Soft Revolution (part 2): rethinking universal income
Universal income has been debated more and more openly in mainstream politics, in Canada, France, Switzerland, and even managed to enter limited “pilot” testing in several countries like Finland.
While some limited studies have already pointed to some tangible benefits such as being more motivated to find work (given that finding work doesn’t mean losing the universal income as it does with unemployment benefits), we are still in the very early days of this idea.
One of the main obstacles of this idea is the issue of cost. During the French presidential campaign, the Socialist Party candidate Benoit Hamon, who supported the idea of a universal income, was heavily criticized for the “extra debt” that the French government would have to take to pay out such a Universal Income.
The second most widely cited criticism is that of laziness. If people have enough money to live on, falling from the sky, they will “sit around and do nothing”, eventually making the Universal Income unsustainable. Let’s quickly dismiss this criticism to move on to the most important one: how to make it work from an economic/financial perspective. The argument of laziness is at the roots of the ideological and fundamental difference between the right and the left’s perception of human nature. Right wing ideology views humans as inherently lazy, if given a chance to do nothing by providing them with some form of “free lunch” via the so called “nanny State”, they will sit around and do nothing, while profiteering from the benefits given to them. This is why people need to be threatened to death (no job, no pay, no access to food or shelter) in order to force them into taking up a job. Of course, this overlooks the fact that people on Universal Income or social benefits spend that money in the economy and allow for property owners to get their rents and businesses to sell their products and enjoy steady consumption patterns (avoiding a deflationary spiral in essence). So as long as the number of people on benefits, whichever those are, remains below a certain threshold, these people serve as a stabilizer, keeping a consumer driven economy afloat.
In contrast, the left wing ideology views humans as naturally active/curious. If given a chance to be free from wage slavery, people will naturally follow their passion and contribute to society/the economic system in whatever they enjoy doing and know how to do best, be it planting potatoes, painting or researching/innovating in science. And yes, some people inherently love planting potatoes.
Each ideology seeks to shape society and people to prove that their vision is correct: propaganda under capitalism erects a millionaire’s lifestyle, doing nothing while enjoying life’s pleasures, as a model. Winning the lottery, becoming rich in order to “do nothing” and simply “enjoy” is pushed into everyone’s head. In contrast, propaganda in most Communist regimes puts focus on work, it’s importance and value for society.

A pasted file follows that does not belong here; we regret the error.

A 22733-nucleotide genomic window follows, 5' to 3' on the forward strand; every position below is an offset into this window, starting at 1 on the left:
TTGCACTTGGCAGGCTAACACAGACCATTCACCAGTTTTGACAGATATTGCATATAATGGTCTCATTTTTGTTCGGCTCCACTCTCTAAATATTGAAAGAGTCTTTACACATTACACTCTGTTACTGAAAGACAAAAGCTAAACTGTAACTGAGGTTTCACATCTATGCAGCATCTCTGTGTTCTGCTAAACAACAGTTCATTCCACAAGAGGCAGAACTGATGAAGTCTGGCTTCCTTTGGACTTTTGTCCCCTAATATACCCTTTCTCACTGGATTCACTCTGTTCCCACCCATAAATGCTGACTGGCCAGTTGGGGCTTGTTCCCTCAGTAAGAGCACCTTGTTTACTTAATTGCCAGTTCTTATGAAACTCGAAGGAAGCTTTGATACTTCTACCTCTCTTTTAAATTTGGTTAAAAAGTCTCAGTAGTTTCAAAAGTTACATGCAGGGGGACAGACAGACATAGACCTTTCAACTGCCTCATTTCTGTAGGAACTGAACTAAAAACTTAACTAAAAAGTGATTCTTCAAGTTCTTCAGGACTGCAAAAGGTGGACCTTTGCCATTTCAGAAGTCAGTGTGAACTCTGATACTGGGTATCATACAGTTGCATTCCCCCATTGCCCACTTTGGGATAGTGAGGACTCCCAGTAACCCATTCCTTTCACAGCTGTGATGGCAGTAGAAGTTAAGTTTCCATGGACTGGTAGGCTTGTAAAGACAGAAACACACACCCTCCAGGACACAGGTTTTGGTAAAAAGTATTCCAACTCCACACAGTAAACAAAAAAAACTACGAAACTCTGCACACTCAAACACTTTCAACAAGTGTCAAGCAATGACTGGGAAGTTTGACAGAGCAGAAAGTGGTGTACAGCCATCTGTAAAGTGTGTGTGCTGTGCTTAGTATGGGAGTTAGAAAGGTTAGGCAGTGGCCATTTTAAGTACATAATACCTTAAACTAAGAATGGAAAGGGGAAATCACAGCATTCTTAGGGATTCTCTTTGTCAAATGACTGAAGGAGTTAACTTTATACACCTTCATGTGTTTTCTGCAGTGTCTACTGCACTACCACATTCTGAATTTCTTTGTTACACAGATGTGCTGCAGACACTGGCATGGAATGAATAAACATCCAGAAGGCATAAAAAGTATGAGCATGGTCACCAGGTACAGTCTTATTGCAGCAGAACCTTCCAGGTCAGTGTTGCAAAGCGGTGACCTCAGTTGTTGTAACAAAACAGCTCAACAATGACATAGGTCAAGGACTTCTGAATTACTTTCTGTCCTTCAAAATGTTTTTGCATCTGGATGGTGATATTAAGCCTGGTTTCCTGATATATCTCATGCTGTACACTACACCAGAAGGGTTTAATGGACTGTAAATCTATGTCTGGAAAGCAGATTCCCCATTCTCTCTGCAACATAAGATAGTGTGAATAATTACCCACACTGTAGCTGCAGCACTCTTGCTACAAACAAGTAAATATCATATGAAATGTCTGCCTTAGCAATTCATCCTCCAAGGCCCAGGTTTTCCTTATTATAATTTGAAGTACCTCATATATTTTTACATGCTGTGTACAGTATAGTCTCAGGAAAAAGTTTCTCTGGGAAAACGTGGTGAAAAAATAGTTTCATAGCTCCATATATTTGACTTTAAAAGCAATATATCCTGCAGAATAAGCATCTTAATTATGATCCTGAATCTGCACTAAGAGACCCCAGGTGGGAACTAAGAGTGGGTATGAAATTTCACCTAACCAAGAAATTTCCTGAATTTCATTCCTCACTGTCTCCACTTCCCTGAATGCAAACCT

In the end, while humans can be both lazy and active, looking at children settles the debate: children are naturally programmed to be curious and active, to discover, to act, build, learn… They follow their passions tirelessly without any financial compensation. Try to make a 2 year old “sit down and do nothing”. Except for sticking your child in front of a tablet or the TV, 2 year olds are restless. They touch everything, explore everything, move around tirelessly, to learn and experiment. This “natural” drive and curiosity is beaten out of them via inadequate education, passive media activities like watching dumb TV shows and (right wing) capitalist propaganda putting emphasis on the ultimate goal in life: get rich to sit around and do nothing.
Now back to Universal Income and how to make it work from an economic/financial point of view. So far, most proponents of Universal Income simply see it as another version of a “transfer payment” via taxation from the rich to the poor. Although the rich would get part of their money back, since it’s a Universal Income, they would also benefit from it, but would pay higher taxes contributing to it under progressive taxation. Still, most Universal Income proponents make it work by insisting on the “savings” made from scrapping the complex social benefits like unemployment benefits, which requires government staffing to verify if people are indeed eligible, and takes a lot of paper pushing and administrative non-sense to sort of work…
Here, we will try to go back to question the very concept of Universal Income and how it should operate.